The International Finance Corporation (IFC) has partnered with tech company Philips and the Co-operative Bank of Kenya to help small businesses in the health sector in Africa to purchase essential medical equipment and strengthen their capacity to respond to the COVID-19 pandemic.
These are the first partnerships concluded under the Mechanism for Access to Medical Equipment in Africa (or AMEF for Africa Medical Equipment Facility ). The latter aims to provide risk-sharing mechanisms to facilitate the access of small businesses to loans and leases for a total maximum amount of USD 300 million.
Through this mechanism, IFC will partner with medical equipment manufacturers and local financial institutions to support healthcare providers in Cameroon, Côte d’Ivoire, Kenya, Uganda, Rwanda, Senegal, and Tanzania.
Loans to small businesses in the health sector – which serve more than half of Africa’s population, especially low-income patients – are expected to range between USD 5,000 and USD 2 million.
Currently, most of these small caregivers cannot obtain bank loans due to the high credit risk associated with them. Consequently, they lack the means to purchase medical equipment, modernize their facilities or recruit qualified personnel.
“Many small businesses in the health sector in Africa do not have the equipment they need to respond to the COVID-19 pandemic and provide other essential services to the population. Unlocking access to finance can save lives now. In the longer term, this will help strengthen health systems across the continent,” explains Makhtar Diop, Managing Director of IFC. “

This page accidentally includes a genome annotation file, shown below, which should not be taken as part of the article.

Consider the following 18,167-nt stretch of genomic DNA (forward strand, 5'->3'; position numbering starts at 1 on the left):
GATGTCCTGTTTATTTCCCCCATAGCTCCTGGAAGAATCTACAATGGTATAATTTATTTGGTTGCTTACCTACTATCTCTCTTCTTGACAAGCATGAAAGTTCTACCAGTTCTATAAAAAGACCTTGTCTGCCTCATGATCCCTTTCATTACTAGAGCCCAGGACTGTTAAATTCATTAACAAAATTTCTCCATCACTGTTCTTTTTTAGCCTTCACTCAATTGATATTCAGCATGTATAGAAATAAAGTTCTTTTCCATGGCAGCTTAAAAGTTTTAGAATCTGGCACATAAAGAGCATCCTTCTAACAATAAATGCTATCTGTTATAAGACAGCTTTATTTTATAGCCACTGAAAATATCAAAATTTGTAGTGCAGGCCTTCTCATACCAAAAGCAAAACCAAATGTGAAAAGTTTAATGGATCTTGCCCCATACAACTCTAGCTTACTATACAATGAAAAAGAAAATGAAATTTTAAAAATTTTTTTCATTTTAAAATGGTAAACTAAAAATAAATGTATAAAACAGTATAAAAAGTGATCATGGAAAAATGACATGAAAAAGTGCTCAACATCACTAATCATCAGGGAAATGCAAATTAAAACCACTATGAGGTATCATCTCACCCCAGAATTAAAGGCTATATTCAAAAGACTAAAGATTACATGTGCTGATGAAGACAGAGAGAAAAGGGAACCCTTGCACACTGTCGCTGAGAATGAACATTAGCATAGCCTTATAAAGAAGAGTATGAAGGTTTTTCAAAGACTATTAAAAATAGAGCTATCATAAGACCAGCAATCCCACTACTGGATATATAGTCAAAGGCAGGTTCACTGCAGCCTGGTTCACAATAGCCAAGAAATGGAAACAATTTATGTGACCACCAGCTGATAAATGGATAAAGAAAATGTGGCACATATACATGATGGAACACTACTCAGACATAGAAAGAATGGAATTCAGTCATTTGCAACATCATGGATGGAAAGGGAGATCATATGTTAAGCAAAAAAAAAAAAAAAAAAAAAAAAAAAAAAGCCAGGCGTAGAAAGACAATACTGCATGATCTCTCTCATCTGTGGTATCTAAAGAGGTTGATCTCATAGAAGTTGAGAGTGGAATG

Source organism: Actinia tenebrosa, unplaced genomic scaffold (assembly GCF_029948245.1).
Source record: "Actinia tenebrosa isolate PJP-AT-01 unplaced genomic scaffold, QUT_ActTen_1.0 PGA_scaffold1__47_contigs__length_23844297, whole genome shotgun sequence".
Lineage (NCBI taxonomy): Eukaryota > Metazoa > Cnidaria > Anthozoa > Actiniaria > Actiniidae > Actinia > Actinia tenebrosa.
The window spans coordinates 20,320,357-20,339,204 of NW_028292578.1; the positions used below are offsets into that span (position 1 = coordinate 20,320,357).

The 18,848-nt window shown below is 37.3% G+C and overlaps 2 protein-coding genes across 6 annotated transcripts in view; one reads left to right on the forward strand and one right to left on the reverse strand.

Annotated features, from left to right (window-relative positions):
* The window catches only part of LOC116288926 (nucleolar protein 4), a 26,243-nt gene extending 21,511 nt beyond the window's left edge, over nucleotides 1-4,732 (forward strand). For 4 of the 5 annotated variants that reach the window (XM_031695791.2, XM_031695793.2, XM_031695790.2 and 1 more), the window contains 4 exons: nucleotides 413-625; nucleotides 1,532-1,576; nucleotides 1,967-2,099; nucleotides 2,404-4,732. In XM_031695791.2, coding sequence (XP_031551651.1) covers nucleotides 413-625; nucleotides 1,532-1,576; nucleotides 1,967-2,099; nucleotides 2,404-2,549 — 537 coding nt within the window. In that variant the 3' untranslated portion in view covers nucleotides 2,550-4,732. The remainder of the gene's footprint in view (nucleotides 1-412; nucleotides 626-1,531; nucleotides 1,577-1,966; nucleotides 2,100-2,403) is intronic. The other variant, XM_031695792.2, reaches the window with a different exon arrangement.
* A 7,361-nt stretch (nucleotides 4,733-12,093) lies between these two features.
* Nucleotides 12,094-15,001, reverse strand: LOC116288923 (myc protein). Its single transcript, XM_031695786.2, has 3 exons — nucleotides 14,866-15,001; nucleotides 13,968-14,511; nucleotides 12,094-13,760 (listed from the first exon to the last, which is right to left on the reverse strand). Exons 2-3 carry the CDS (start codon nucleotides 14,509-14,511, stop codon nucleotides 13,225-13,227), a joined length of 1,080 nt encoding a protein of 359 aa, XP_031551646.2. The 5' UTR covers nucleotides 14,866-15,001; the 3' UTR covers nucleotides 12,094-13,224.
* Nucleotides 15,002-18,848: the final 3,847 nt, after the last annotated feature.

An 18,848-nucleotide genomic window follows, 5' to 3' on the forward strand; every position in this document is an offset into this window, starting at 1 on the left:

According to Winfried Janse, the person in charge of health at Philips Africa, lack of access to quality and affordable healthcare is one of the most critical issues of our time.
“Many institutions on the continent would like to invest in new medical technologies, but it is difficult for them to obtain the necessary funding. This partnership we will enable healthcare establishments to provide quality care to a large number of patients,” Mr. Janse said.
Risk sharing is an effective instrument to encourage financial institutions to extend loans to small businesses. With the support of IDA-PSW and GFF, in the form of a first-risk guarantee, IFC is able to offer risk-sharing mechanisms in the most difficult markets, including countries affected by conflicts.
“This partnership with IFC and Philips will allow the Co-operative Bank to extend credit to a greater number of investors in the health sector, who have so far faced great difficulties in obtaining loans. Health expenditure is one of the most important items in the budget of many households in Kenya. Any assistance aimed at fostering the growth of the sector and benefiting our people is therefore welcome, ”said Gideon Muriuki, Chairman and CEO of the Co-operative Bank of Kenya.
AMEF also includes a technical assistance program that aims to help small businesses in the health sector improve their medical equipment procurement processes, financial management skills and business planning. This program will also help participating financial institutions to strengthen their skills in underwriting credit for the health sector.